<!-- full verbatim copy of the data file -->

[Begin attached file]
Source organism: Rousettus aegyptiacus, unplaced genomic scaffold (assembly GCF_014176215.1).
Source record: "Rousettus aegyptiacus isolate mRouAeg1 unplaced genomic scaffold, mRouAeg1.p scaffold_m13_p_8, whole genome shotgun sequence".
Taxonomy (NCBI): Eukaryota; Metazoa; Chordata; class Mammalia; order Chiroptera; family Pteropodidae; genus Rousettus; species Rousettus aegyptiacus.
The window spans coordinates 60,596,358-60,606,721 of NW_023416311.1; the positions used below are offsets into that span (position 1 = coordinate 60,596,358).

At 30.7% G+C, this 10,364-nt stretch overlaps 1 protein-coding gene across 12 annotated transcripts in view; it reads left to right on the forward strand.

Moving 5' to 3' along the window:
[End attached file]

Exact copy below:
Source organism: Rousettus aegyptiacus, unplaced genomic scaffold (assembly GCF_014176215.1).
Source record: "Rousettus aegyptiacus isolate mRouAeg1 unplaced genomic scaffold, mRouAeg1.p scaffold_m13_p_8, whole genome shotgun sequence".
Taxonomy (NCBI): Eukaryota; Metazoa; Chordata; class Mammalia; order Chiroptera; family Pteropodidae; genus Rousettus; species Rousettus aegyptiacus.
The window spans coordinates 60,596,358-60,606,721 of NW_023416311.1; the positions used below are offsets into that span (position 1 = coordinate 60,596,358).

At 30.7% G+C, this 10,364-nt stretch overlaps 1 protein-coding gene across 12 annotated transcripts in view; it reads left to right on the forward strand.

Moving 5' to 3' along the window: